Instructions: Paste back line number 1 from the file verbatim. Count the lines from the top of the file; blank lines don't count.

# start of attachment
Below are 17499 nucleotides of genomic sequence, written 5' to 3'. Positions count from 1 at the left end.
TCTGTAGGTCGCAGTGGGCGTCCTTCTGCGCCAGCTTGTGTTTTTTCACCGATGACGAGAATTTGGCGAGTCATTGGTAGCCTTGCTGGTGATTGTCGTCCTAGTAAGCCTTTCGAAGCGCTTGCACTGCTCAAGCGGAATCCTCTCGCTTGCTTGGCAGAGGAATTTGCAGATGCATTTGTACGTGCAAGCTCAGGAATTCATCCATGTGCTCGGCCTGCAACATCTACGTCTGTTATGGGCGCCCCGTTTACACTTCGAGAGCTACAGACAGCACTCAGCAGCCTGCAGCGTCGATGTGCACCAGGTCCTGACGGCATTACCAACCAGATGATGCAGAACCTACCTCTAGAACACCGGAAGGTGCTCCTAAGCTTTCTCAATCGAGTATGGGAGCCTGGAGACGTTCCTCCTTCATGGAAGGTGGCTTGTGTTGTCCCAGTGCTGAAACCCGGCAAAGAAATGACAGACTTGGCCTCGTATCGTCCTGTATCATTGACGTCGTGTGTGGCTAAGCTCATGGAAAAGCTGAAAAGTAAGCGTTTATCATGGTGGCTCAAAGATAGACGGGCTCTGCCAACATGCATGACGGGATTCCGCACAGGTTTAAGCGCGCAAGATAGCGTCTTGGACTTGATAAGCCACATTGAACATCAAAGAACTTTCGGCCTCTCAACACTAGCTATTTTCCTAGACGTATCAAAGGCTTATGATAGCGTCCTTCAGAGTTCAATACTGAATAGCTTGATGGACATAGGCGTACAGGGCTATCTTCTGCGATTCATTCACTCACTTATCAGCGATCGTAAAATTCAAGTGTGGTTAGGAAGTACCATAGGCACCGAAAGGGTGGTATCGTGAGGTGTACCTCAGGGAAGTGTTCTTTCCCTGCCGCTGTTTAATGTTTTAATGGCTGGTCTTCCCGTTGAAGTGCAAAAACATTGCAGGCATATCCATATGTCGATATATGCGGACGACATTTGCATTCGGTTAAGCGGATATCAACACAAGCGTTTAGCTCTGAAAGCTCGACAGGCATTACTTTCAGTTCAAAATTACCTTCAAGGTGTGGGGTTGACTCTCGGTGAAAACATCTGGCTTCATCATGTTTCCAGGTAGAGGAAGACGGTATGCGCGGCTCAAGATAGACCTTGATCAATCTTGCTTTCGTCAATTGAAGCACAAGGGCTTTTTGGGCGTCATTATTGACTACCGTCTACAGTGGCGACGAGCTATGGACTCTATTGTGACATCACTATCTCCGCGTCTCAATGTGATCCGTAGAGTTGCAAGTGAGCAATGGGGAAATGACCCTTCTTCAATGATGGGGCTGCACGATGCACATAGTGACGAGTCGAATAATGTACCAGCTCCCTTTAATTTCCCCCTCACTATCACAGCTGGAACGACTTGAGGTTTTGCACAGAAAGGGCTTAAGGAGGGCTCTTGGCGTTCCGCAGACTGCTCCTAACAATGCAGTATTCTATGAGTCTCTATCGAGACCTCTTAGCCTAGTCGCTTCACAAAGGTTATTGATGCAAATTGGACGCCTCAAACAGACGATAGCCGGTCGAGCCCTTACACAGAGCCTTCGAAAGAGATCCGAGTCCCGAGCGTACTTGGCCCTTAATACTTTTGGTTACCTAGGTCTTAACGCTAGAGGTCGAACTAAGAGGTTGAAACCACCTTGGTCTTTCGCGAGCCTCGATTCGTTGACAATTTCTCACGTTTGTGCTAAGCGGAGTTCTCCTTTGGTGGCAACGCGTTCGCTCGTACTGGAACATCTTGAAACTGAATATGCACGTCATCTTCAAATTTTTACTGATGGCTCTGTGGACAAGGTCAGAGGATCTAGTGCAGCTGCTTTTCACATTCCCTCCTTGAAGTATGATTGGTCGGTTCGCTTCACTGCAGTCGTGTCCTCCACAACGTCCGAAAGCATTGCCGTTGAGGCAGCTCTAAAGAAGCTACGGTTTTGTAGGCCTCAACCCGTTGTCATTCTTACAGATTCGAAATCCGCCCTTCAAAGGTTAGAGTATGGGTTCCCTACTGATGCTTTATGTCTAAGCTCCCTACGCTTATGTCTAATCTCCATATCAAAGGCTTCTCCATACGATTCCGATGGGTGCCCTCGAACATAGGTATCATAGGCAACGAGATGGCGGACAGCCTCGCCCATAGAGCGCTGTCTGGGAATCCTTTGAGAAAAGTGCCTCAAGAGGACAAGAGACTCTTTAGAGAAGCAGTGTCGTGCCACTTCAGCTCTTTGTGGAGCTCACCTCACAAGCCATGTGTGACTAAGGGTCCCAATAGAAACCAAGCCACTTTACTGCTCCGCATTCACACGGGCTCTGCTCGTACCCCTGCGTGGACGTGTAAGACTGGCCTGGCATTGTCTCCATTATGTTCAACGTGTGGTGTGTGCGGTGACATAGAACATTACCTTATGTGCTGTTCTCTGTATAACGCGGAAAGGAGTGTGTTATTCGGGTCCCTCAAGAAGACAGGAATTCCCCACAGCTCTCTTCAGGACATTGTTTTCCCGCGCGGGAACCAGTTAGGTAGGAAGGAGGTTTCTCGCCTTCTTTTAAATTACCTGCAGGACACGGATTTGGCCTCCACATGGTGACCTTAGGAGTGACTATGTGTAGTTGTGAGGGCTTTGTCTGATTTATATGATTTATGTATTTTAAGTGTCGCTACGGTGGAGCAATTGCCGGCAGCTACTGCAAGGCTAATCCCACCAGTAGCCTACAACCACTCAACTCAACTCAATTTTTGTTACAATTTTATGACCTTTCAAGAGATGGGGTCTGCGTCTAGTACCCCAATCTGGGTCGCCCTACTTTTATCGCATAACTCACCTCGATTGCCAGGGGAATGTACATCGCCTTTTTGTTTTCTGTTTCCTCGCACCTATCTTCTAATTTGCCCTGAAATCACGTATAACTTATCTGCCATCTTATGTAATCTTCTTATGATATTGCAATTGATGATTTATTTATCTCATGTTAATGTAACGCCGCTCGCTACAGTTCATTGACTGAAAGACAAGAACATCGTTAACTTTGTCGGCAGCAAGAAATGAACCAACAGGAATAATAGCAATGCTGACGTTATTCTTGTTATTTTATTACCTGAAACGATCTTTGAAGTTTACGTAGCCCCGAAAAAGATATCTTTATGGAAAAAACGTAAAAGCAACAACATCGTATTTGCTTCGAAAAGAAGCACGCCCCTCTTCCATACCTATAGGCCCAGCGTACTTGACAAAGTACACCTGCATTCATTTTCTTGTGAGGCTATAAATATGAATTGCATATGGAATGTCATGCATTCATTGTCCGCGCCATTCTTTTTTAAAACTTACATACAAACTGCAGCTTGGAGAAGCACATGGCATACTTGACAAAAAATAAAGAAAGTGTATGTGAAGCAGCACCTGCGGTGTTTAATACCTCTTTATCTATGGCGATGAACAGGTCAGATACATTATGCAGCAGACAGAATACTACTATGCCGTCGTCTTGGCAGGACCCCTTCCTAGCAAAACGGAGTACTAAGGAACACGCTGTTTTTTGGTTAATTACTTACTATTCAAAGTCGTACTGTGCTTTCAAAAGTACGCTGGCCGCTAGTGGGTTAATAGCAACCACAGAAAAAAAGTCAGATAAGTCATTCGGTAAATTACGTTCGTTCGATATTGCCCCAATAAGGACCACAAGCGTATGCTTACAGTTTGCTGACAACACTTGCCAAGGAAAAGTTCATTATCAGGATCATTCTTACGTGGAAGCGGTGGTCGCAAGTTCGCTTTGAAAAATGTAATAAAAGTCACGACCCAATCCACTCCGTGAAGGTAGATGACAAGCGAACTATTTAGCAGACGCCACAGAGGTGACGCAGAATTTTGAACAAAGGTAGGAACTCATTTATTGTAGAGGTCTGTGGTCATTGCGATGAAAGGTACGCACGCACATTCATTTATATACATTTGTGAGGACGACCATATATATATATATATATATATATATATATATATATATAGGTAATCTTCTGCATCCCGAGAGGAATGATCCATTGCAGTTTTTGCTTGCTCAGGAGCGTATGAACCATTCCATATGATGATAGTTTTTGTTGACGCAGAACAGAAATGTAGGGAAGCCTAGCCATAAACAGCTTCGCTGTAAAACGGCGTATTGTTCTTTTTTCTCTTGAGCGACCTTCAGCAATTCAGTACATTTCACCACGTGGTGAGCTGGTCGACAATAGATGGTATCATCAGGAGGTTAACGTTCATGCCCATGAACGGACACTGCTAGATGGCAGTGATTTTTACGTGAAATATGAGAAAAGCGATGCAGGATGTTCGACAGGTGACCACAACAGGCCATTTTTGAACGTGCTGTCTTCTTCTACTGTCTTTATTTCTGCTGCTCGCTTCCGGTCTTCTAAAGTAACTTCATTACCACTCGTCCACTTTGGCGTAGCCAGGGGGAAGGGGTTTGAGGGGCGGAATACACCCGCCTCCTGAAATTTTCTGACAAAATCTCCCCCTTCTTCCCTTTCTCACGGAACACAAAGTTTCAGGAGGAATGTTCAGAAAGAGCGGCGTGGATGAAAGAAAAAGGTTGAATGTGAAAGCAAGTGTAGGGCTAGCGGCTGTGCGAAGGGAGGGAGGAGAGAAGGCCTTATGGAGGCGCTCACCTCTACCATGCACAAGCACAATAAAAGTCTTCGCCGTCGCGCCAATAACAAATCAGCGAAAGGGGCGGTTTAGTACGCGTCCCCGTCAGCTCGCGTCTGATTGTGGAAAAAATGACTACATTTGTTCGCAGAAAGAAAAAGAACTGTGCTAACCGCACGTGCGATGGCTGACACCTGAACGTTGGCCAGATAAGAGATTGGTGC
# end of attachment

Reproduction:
Below are 17499 nucleotides of genomic sequence, written 5' to 3'. Positions count from 1 at the left end.